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In Memoriam: Haji Wan Mohd Shaghir Abdullah

If you are a researcher, or at least have interests, on the study of classical Malay Islam, you will certainly recognize this person, who passed away on the last April 12, 2007, Haji Wan Mohd Shaghir Abdullah. I am awfully sad to hear news about the passing of this figure from my colleague, Annabel Teh Gallop, a few days ago.

Indeed, I do not be familiar with him personally, even I just ever met him once in a Symposium of Archipelago’s Manuscripts, held in Riau and organized by Manassa in 2000. However, I am academically grateful to the late, due to his number of works on Malay manuscripts I continuously consult until now.

The scholarly Malay world should be suffered from a loss of him, since he is one of the best persons who has had great dedication to preserve and promote classical Malay manuscripts. He has spent a lifetime (since he was 12 years old, according to information here) compiling information and works written by Malay Muslim scholars (Ulama) since the sixteenth century.

The late Wan Mohd Shagir published a number of full-length biographies (of Arshad al-Banjari, Dawud al-Fatani, Ahmad b. M. Zain al-Patani, Ismail al-Minangkabawi), several books with compilations of shorter bio-bibliographical essays, and a series of such essays in the Jurnal Dewan Bahasa (Kuala Lumpur, 1990), please see here.

His two published books, entitled Khazanah Pustaka Asia Tenggara I and II (1991), contain the intellectual works of Malay Ulama, such as Hamzah Fansuri, Shams al-Din al-Sumatra’i, Nuruddin al-Raniri, and Abdurrauf Ali al-Jawi. He also specifically edited and published a number of Malay works by authors from Patani, giving special emphasis to his maternal grandfather Shaikh Ahmad b. M. Zain al-Fatani. All these books are published by Khazanah Fathaniah.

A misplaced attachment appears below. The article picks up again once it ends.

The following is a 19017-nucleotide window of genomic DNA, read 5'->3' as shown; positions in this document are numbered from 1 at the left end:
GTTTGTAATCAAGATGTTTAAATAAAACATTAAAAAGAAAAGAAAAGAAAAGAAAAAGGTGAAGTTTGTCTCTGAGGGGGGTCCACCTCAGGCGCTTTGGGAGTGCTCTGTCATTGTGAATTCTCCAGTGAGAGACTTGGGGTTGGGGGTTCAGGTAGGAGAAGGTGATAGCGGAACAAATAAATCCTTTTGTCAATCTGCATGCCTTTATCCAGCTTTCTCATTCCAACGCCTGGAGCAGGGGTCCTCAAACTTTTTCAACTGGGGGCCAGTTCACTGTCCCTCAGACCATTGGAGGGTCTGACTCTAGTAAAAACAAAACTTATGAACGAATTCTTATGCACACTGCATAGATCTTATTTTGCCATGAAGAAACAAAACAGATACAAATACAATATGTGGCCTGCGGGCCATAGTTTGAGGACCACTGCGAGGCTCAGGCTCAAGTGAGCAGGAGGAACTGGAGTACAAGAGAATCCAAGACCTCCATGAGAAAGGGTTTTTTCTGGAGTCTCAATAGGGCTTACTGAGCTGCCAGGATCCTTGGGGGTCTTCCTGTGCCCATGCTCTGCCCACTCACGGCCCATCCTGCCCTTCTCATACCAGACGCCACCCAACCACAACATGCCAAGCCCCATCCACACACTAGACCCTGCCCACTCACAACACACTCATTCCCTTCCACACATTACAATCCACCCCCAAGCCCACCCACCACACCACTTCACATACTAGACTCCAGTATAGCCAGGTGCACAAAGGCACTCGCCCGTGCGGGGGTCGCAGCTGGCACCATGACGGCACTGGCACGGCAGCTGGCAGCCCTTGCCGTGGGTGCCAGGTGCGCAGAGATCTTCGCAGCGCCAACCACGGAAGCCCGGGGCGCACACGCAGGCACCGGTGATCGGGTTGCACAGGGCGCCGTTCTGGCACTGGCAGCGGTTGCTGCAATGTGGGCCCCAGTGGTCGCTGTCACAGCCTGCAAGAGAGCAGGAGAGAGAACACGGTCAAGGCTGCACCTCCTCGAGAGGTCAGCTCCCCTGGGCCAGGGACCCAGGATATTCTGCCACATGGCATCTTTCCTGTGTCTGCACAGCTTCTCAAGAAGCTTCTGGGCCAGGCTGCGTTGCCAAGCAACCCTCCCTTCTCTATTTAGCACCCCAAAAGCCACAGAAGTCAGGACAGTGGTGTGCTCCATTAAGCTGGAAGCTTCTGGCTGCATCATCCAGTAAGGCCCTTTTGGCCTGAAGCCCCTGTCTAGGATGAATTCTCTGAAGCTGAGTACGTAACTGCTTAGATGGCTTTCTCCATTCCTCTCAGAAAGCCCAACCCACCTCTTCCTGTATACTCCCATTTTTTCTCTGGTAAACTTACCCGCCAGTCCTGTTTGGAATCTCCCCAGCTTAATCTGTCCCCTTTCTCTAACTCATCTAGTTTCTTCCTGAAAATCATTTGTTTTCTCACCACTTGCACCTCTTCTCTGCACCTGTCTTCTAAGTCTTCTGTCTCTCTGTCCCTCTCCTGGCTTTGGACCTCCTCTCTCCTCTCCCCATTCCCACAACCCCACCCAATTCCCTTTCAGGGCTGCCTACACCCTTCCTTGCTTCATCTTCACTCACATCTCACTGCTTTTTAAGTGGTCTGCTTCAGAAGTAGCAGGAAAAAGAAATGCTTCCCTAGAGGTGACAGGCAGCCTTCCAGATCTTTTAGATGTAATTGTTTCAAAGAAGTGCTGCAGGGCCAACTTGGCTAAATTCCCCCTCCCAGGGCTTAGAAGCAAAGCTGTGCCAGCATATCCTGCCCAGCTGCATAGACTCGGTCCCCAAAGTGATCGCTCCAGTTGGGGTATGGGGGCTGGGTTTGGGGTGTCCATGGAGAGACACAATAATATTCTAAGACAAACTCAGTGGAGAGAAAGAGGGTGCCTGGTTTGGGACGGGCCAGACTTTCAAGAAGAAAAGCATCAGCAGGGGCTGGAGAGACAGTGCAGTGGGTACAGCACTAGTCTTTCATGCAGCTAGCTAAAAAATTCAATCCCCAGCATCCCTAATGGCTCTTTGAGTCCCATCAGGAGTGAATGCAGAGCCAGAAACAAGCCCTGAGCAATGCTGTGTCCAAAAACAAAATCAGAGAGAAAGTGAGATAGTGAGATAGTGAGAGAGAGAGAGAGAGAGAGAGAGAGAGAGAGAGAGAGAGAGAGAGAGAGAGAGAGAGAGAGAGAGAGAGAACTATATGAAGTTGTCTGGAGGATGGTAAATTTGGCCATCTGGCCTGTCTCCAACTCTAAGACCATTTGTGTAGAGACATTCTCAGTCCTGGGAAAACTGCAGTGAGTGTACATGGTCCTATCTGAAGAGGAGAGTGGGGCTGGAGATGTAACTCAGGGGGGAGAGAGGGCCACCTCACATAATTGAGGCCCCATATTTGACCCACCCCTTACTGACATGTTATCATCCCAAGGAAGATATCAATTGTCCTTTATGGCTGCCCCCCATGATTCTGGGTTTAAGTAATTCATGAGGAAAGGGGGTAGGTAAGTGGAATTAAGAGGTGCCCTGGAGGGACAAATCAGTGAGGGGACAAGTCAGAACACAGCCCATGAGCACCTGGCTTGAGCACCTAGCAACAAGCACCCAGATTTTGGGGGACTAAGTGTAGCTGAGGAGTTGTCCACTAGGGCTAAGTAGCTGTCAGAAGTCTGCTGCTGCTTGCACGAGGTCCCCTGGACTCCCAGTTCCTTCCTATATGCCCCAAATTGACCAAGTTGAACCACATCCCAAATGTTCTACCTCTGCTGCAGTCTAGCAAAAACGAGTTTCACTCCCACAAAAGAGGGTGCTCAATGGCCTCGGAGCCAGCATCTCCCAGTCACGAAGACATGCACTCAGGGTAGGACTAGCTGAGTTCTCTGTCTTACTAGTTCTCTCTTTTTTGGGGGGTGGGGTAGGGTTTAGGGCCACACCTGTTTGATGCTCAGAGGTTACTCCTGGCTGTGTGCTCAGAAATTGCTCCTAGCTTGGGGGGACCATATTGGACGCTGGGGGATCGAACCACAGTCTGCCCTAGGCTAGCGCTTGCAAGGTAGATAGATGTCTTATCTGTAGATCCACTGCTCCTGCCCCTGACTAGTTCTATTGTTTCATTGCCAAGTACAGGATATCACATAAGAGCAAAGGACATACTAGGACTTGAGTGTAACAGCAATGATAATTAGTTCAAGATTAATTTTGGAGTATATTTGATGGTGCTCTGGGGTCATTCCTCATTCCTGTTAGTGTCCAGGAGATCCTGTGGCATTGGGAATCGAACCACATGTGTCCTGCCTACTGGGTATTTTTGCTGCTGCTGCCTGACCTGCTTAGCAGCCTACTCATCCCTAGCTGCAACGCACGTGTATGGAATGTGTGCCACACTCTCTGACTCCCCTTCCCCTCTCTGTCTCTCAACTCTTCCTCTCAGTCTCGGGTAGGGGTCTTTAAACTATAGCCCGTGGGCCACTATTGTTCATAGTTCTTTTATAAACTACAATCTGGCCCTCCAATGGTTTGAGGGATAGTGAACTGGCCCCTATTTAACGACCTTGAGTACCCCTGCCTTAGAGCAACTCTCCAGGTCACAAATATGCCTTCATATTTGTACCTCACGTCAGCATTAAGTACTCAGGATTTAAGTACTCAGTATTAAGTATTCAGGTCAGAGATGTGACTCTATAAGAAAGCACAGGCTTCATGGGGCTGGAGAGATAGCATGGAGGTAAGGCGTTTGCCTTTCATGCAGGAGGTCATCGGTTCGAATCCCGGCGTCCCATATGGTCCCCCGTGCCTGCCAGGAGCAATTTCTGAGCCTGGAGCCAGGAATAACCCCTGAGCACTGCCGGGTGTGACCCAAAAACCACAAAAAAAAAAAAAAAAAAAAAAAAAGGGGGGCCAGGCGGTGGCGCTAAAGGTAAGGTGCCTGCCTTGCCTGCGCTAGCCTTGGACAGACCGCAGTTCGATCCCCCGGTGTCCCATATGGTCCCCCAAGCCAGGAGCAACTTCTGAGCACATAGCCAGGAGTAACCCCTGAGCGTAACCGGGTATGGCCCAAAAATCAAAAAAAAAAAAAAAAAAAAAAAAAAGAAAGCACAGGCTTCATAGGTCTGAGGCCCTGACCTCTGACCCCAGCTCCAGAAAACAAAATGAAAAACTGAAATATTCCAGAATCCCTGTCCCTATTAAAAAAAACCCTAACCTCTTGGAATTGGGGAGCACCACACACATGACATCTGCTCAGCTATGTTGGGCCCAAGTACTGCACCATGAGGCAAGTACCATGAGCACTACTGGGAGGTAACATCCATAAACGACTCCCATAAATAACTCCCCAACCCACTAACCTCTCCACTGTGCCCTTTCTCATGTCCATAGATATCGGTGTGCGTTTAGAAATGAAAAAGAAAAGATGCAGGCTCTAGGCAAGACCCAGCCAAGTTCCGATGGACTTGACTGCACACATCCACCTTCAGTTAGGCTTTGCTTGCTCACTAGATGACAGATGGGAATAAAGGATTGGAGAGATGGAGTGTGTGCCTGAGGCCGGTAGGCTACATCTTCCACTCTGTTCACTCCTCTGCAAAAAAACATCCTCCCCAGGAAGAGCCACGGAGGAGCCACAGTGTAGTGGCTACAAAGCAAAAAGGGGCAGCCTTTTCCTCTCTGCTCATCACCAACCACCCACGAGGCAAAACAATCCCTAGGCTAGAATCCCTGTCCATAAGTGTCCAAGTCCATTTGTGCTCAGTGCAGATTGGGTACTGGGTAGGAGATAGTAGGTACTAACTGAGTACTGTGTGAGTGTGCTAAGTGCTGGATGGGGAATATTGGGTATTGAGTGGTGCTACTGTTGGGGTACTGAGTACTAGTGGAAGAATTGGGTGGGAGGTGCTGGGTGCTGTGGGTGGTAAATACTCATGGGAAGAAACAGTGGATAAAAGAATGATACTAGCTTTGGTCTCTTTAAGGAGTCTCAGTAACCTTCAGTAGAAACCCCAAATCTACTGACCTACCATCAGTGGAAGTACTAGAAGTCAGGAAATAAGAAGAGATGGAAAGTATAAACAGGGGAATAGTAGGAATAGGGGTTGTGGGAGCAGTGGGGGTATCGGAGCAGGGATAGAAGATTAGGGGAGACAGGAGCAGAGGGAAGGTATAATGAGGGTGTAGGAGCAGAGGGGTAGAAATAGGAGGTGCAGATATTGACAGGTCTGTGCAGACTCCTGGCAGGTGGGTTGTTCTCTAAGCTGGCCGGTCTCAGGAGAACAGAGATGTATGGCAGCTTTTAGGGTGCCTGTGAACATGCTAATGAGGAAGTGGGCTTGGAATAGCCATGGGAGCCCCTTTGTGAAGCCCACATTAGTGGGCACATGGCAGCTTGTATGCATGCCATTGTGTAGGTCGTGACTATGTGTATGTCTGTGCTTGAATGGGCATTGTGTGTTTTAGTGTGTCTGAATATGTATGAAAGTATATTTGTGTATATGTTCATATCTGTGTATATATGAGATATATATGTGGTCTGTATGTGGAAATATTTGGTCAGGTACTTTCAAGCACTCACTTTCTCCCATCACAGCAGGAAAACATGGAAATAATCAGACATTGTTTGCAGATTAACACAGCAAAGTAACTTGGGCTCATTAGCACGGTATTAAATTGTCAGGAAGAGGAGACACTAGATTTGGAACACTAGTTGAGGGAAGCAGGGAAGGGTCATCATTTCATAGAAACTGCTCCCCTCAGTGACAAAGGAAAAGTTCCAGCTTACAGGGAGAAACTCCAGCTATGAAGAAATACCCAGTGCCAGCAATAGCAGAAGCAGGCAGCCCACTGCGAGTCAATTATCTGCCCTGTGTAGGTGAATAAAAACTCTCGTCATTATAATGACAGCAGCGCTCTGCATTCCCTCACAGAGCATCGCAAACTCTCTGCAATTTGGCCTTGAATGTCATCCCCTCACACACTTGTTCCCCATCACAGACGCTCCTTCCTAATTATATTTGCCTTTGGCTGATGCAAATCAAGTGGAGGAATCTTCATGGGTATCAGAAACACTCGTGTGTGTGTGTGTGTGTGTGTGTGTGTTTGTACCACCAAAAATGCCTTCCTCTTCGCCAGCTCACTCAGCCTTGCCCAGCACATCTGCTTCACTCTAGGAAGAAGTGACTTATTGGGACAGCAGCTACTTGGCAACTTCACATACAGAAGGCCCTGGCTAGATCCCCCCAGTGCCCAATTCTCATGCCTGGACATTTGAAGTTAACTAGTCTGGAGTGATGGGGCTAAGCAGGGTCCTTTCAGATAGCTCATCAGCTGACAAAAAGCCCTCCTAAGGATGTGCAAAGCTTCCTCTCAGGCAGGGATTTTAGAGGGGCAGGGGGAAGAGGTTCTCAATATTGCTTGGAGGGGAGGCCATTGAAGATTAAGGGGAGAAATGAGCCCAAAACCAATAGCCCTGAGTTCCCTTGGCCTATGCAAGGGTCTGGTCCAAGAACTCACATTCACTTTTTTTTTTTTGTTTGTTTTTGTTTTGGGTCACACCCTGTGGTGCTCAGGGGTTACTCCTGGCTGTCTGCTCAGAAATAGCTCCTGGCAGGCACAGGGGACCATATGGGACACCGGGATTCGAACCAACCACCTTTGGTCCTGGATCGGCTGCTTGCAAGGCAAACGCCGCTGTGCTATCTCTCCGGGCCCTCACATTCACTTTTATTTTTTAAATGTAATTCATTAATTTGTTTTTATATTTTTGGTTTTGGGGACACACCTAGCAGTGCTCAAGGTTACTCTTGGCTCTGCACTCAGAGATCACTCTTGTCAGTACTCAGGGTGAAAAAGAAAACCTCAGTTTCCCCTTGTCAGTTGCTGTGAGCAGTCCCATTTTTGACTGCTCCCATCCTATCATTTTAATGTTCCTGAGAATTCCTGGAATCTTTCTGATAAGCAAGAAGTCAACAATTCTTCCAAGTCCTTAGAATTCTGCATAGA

In addition, his works, that perhaps reach more than 100 books and articles, include not only the works of already well-known Malay Ulama, but also those of local one, which at the some extent are slipped away from the scholarly attention.

In line with his widely local manuscript-based knowledge, the late was never doubt to criticize an assumption by any scholars regarding his field on Islamic Malay works, if he feels it contains misinformation. Azyumardi Azra is one of the ever criticized scholars regarding some statements in his thesis on the Networks of Malay-Indonesian and Middle Eastern ‘Ulama’ in the Seventeenth and Eighteenth Century.

It is indeed, as Martin van Bruinessen suggested here, so his works do not measure up to present standards of critical scholarship and have to be used cautiously, but they present much material that is not easily accessible elsewhere.

It is important to note that Wan Mohd Shaghir’s books mention and describe as well the works by recently Malay Ulama in the twentieth century. The twelve-volume series entitled Penyebaran Islam & Silsilah Ulama Sejagat Dunia Melayu (1999-2001) are one of his most important compilations in this matter. Thanks to efforts by Muhammad Fakhrul Razi through his blog on Ulama Nusantara, most of Wan Shaghir’s articles could be accessed online currently.

Actually, in the end of last year 2006, the scholarly world of Malay manuscript was loss of another figure, who has had dedication and great contribution to preserve the Malay manuscripts, namely Abu Dahlan al-Baghdady al- Fairussy, the Keeper of thousands manuscripts in Dayah Tanoh Abee Aceh (see here).

The late Abu Dahlan did not write books and articles as much as Wan Mohd Shaghir Abdullah did, except his collaborated catalogues, respectively with Wamad Abdullah, Katalog Manuskrip Perpustakaan Pesantren Tanoh Abèe, Aceh Besar, Buku I (1980), and Katalog Manuskrip Perpustakaan Pesantren Tanoh Abeè, Aceh Besar, Buku II (1993) with Zunaimar, but his contribution to collect the scattered manuscripts among Aceh people, especially his families, is highly priceless, instead.

At present, thanks to the initiatives by the Center for the Study of Islam and Society (PPIM) UIN Syarif Hidayatullah Jakarta, in collaboration with the Center for the Study of Education and Society (PKPM) Aceh, and fully financially supported by the CER Prince Claus Fund, the Netherlands, Dayah Tanoh Abee is going to have a library to preserve thousands of their Malay manuscripts well (see here).

Finally, we have to thank to the late Haji Wan Mohd Shaghir Abdullah, and also the late Abu Dahlan, for his invaluable dedication to safeguard our cultural heritages. May their soul rest in peace, ameen.

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